N3V back in the day must have shared the details of their route terrain file system with the author of TransDEM, so it's likely they would do so again.

  8. #38
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    Quote Originally Posted by Dinorius_Redundicus View Post
    Well even the simplest 3D creation program can do cliffs, caves, tunnels etc. It’s all just XYZ vertices and the use of normal vectors to distinguish outside from inside. So maybe it’s like that.

    As for finer resolution without blowing the file size budget, I would imagine it requires a complete change in the way the terrain is created and how its data is stored. I’ve heard the term “procedural terrain” mentioned but I don’t really know what it means. Perhaps its a form of data compression based on a set of equations for the topology rather than a huge table of XYZ coordinates. Non-expert speculation makes everything seem possible and easy. I should work in the Marketing department.

    .
    Procedural Terrain is used in Unity could be similar to this? https://www.youtube.com/watch?v=64NblGkAabk

    Could be Nvidia's method? https://developer.nvidia.com/gpugems...ains-using-gpu
    Malc


  9. #39
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    Definitely not the Unity type of terrain. It’s essentially the same as existing Trainz terrain which cannot do caves, tunnels or even vertical cliffs or overhangs.

    The ingenious nVidia method, based on voxels, can do all the things I mentioned and is fast because it uses the GPU. Laughing because I remember when voxels were just dumpy British family cars.


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  10. #40
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    Quote Originally Posted by Dinorius_Redundicus View Post
    Definitely not the Unity type of terrain. It’s essentially the same as existing Trainz terrain which cannot do caves, tunnels or even vertical cliffs or overhangs.

    The ingenious nVidia method, based on voxels, can do all the things I mentioned and is fast because it uses the GPU. Laughing because I remember when voxels were just dumpy British family cars.


    .
    I'm inclined to think it will be the nvidia method, given we already have TurfFx from them.
    Malc


  11. #41
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    Quote Originally Posted by Dinorius_Redundicus View Post
    Well even the simplest 3D creation program can do cliffs, caves, tunnels etc. It’s all just XYZ vertices and the use of normal vectors to distinguish outside from inside. So maybe it’s like that.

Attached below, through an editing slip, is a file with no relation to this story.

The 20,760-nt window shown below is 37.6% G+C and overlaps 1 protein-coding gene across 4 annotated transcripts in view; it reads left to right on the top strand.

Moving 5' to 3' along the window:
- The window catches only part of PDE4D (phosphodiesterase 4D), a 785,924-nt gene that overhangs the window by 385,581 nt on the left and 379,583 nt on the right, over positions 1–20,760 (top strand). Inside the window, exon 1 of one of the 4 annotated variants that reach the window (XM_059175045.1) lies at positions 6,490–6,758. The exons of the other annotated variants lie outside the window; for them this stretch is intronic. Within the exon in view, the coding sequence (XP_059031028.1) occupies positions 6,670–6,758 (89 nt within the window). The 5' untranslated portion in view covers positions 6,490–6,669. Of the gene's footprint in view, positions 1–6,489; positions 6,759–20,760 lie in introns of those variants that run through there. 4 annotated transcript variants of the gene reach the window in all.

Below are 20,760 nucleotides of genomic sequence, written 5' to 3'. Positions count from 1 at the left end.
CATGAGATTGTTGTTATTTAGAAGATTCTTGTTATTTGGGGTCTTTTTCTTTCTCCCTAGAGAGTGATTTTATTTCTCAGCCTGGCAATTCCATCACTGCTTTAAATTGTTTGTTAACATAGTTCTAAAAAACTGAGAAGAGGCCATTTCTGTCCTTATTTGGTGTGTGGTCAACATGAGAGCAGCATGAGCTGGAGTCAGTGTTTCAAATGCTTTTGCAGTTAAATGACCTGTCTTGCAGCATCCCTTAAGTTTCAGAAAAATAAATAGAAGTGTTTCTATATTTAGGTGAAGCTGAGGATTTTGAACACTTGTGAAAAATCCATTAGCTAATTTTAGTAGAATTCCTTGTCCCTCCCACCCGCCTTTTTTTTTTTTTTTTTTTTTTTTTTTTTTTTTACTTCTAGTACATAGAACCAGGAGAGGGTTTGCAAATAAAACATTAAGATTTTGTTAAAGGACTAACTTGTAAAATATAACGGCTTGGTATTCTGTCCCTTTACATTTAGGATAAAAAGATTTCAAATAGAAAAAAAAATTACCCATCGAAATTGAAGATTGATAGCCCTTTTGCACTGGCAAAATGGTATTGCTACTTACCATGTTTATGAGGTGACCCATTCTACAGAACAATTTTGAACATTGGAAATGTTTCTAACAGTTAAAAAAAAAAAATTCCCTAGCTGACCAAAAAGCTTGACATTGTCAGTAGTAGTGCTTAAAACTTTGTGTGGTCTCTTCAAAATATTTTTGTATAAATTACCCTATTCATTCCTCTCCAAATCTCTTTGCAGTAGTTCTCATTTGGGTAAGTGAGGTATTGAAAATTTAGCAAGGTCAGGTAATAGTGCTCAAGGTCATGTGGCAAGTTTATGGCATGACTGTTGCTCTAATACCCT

I hadn't thought of that. Thanks
    Dave

  12. #42
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    Sorry no overhangs (3D modelling is quite different to terrain data). Steep cliffs will be possible since you won't be stretching a 5m grid to 50m height, but just how it all plays out is still being worked on. Things like texturing and tessellation and whether we limit the brush radius etc. There will also be texture limitations (much more so on DX11 cards than DX12).
    Tony Hilliam

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  13. #43
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    This makes me believe that the limitation of only the height of a vertex changing remains in place but with a grid resolution of 0.125 of a meter or 4.92125984 inches per grid square. That is very interesting as perhaps fine textures may be at last possible. No more pebbles being a foot wide. I'm not troubled by not having overhangs as you have rock objects for that now. What excites me the most is the possibility of having a track travel across a slope without the ledge being two grid squares wide. Even with the 5m grid the smallest possible shelf is 32.808399 feet wide which is more than twice as wide as the prototype would be and even then you are left with the zipper teeth effect if the path of the shelf is not in alignment with the grid lines.

  14. #44
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    What excites me the most is the possibility of having a track travel across a slope without the ledge being two grid squares wide. Even with the 5m grid the smallest possible shelf is 32.808399 feet wide which is more than twice as wide as the prototype would be and even then you are left with the zipper teeth effect if the path of the shelf is not in alignment with the grid lines.
    You bet - this, along with performance improvements [in most cases].
    Tony Hilliam

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  15. #45
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    Good deal. Perhaps the most significant change to Trainz ever.